The semi-continuous process was simulated under operational conditions that were the same as those of the experimental step and using higher pressures up to 350 bar to explore the behavior of the mixture.

Figures 5 and 6, as Figure 4, show the extracted mass for the three temperatures studied at 150 bar, respectively for the tocopherol-linoleic acid and tocopherol-squalene separations. The same behavior was observed when analyzing the experimental results in relation to efficiency with almost no effect for the separation of tocopherol and linoleic acid.





Besides the Figures 5 and 6, the results of the simulations are presented for all the temperatures varying the pressure from 90 to 350 bar for the two systems studied, tocopherol-linoleic acid and tocopherol-squalene. Figures 7, 8 and 9 show results of the simulations of separation of tocopherol and squalene and Figures 10, 11 and 12, of tocopherol and linoleic acid, where W is the liquid quantity inside the extractor, Wo is the liquid quantity at the beginning of extraction and 1-W/Wo is the residual mass inside the extractor at any time during extraction.













The simulation results show a behavior qualitatively similar to that of the experimental ones presented in Figures 5 and 6. Table 3 shows the efficiency and concentration factors for the two systems studied.



The concentration factors obtained for the separation of tocopherol and linoleic acid are higher than the factors obtained for the separation of tocopherol and squalene. This means that the separation of the vitamin E and fatty acids is easier than the other separation. This occurs because the volatility of tocopherol is similar to that of squalene making it difficult to separate them.

The concentration factors for the separation of linoleic acid and squalene decrease with the increase in pressure. The best results obtained in the semi-continuous process simulation were applied to the continuous process with the objective to simulate an industrial plant separating vitamin E from the other compounds of raw material. The success of the simulation of the continuous process stimulates interest in an economic analysis of the viability of an industrial supercritical process. In the continuous process, a ternary mixture with normalized compositions was studied. Table 4 shows the efficiencies and concentration factors obtained in the continuous process simulation. The simulation results indicate that the best operational conditions were at 40ºC and 150 bar, where the concentration factors show the same behavior and were higher for the separation of tocopherol and linoleic acid.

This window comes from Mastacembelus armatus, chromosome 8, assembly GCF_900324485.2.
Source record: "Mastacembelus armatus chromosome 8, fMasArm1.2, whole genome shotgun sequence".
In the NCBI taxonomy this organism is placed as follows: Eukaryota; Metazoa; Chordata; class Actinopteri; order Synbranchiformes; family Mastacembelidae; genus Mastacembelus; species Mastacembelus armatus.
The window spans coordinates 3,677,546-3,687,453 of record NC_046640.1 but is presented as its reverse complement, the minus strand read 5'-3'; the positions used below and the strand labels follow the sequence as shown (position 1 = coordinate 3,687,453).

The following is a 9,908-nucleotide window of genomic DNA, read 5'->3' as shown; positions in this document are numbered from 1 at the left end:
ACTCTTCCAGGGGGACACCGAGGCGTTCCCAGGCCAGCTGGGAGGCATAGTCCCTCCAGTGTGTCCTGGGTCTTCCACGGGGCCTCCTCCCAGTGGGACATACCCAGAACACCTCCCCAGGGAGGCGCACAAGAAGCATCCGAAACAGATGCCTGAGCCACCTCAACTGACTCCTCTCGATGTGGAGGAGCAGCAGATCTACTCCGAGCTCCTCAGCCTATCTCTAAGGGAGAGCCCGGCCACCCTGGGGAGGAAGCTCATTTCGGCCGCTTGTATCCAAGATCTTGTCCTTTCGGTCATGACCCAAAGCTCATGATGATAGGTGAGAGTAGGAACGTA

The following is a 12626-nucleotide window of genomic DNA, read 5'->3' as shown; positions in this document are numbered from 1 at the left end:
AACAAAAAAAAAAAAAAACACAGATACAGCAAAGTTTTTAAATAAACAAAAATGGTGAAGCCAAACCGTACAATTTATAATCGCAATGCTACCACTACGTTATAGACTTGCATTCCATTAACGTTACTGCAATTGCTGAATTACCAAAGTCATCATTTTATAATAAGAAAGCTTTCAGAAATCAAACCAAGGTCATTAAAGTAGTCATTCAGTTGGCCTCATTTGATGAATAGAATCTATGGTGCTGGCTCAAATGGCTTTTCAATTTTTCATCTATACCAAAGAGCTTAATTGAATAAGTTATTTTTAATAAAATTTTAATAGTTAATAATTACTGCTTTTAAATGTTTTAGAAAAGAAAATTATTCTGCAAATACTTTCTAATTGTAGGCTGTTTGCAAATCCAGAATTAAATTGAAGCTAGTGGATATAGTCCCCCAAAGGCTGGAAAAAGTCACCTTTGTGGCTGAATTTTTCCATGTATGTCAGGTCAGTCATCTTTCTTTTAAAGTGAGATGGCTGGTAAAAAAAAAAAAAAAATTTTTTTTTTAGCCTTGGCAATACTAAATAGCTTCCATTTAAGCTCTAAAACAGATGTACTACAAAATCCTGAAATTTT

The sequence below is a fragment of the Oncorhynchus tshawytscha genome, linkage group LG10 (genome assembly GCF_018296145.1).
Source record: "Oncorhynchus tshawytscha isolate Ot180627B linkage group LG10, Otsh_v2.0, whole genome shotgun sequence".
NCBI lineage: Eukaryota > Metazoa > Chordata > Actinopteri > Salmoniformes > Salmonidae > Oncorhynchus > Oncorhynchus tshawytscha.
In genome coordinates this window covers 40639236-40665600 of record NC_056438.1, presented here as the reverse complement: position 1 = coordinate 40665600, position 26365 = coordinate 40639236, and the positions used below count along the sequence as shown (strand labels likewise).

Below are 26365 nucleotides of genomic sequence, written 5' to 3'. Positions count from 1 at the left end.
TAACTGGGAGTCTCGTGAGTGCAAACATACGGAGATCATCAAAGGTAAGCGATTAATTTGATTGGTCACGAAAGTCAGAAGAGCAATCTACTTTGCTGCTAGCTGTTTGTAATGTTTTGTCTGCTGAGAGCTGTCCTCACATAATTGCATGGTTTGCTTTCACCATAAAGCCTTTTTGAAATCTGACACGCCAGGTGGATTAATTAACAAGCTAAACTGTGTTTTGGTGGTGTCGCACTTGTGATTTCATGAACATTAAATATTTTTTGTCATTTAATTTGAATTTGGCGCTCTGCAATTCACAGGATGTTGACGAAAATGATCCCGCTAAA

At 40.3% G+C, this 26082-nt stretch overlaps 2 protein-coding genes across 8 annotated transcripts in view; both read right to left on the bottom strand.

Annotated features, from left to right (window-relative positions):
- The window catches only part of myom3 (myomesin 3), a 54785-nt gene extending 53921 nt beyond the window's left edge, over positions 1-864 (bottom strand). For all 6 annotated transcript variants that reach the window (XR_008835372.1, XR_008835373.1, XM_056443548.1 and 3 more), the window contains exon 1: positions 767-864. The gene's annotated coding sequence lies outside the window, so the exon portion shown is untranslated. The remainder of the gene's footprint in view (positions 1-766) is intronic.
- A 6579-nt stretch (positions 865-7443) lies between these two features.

The objective of the work was achieved because the simulation and the experimental steps produced a product free of fatty acids at an efficiency of 40%.



In this work, the concentration of vitamin E from DDSO using supercritical carbon dioxide as solvent was studied. The simulation and the experimental separation of tocopherols from squalene and linoleic acid were done by a semi-continuous and a continuous process. The experimental and simulation steps were studied and compared under the same operational conditions, temperatures of 40, 60 and 80ºC and pressures from 90 to 350 bar.

The experimental results were presented for 150 bar, where the best efficiency was at 40ºC. The simulation results represent well the experimental results, although in the simulation the raw material was a mixture of its mainly components, tocopherol, squalene and linoleic acid. They showed that the efficiency and concentration factor decrease with the increase in temperature. This behavior was characteristic at higher temperatures and pressures because the solubility of the tocopherols increased and they were extracted together with the fatty acids and the squalene. The results showed a better separation of tocopherols and fatty acids than of tocopherols and squalene.

The simulation of the ternary systems in a semi-continuous mode indicated a good representation of the behavior of the CO2 – tocopherol - linoleic acid - squalene quaternary system. The results were promising for implementation of industrial supercritical extraction because of the high level of vitamin E (tocopherols) without fatty acids. Even though squalene was still present, no restrictions were mentioned in the literature on that component in the sale of tocopherol.



The authors are grateful to CNPq for their financial support and to CEVAL for the deodorizer distillate of soybean oil. The authors would also like to thank EMBRAPA and IQ/UFRJ for the chromatographic analysis.



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Hanna, M.A., Potencial da Industrialização de Produtos não-alimentares da Soja, Anais do Congresso Brasileiro de Soja, Londrina, p. 238 (1999).        [ Links ]

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Received: February 13, 2003
Accepted: July 22, 2004